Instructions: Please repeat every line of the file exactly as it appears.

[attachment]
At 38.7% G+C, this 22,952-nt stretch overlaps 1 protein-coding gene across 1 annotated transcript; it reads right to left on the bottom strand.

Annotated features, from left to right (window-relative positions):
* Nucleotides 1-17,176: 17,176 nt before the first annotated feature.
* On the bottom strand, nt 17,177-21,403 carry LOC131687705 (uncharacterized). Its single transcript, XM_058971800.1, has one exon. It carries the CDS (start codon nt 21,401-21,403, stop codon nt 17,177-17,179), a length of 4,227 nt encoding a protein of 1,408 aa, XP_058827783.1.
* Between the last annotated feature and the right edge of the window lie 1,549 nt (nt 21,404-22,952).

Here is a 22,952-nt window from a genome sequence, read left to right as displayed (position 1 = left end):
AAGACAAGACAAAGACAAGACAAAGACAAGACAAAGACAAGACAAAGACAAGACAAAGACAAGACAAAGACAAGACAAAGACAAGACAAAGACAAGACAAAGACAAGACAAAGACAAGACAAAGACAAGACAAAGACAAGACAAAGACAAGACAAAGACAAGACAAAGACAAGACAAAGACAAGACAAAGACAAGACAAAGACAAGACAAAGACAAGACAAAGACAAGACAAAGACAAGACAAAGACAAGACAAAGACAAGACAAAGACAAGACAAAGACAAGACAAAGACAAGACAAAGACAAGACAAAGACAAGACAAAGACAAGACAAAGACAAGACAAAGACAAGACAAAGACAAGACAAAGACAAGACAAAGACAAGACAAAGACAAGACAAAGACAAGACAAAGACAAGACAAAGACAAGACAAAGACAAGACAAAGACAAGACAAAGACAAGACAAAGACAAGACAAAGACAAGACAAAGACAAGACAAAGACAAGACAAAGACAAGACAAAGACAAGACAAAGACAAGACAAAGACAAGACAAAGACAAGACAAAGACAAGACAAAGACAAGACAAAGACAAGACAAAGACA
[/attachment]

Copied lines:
At 38.7% G+C, this 22,952-nt stretch overlaps 1 protein-coding gene across 1 annotated transcript; it reads right to left on the bottom strand.

Annotated features, from left to right (window-relative positions):
* Nucleotides 1-17,176: 17,176 nt before the first annotated feature.
* On the bottom strand, nt 17,177-21,403 carry LOC131687705 (uncharacterized). Its single transcript, XM_058971800.1, has one exon. It carries the CDS (start codon nt 21,401-21,403, stop codon nt 17,177-17,179), a length of 4,227 nt encoding a protein of 1,408 aa, XP_058827783.1.
* Between the last annotated feature and the right edge of the window lie 1,549 nt (nt 21,404-22,952).

Here is a 22,952-nt window from a genome sequence, read left to right as displayed (position 1 = left end):
AAGACAAGACAAAGACAAGACAAAGACAAGACAAAGACAAGACAAAGACAAGACAAAGACAAGACAAAGACAAGACAAAGACAAGACAAAGACAAGACAAAGACAAGACAAAGACAAGACAAAGACAAGACAAAGACAAGACAAAGACAAGACAAAGACAAGACAAAGACAAGACAAAGACAAGACAAAGACAAGACAAAGACAAGACAAAGACAAGACAAAGACAAGACAAAGACAAGACAAAGACAAGACAAAGACAAGACAAAGACAAGACAAAGACAAGACAAAGACAAGACAAAGACAAGACAAAGACAAGACAAAGACAAGACAAAGACAAGACAAAGACAAGACAAAGACAAGACAAAGACAAGACAAAGACAAGACAAAGACAAGACAAAGACAAGACAAAGACAAGACAAAGACAAGACAAAGACAAGACAAAGACAAGACAAAGACAAGACAAAGACAAGACAAAGACAAGACAAAGACAAGACAAAGACAAGACAAAGACAAGACAAAGACAAGACAAAGACAAGACAAAGACAAGACAAAGACAAGACAAAGACAAGACAAAGACAAGACAAAGACAAGACAAAGACA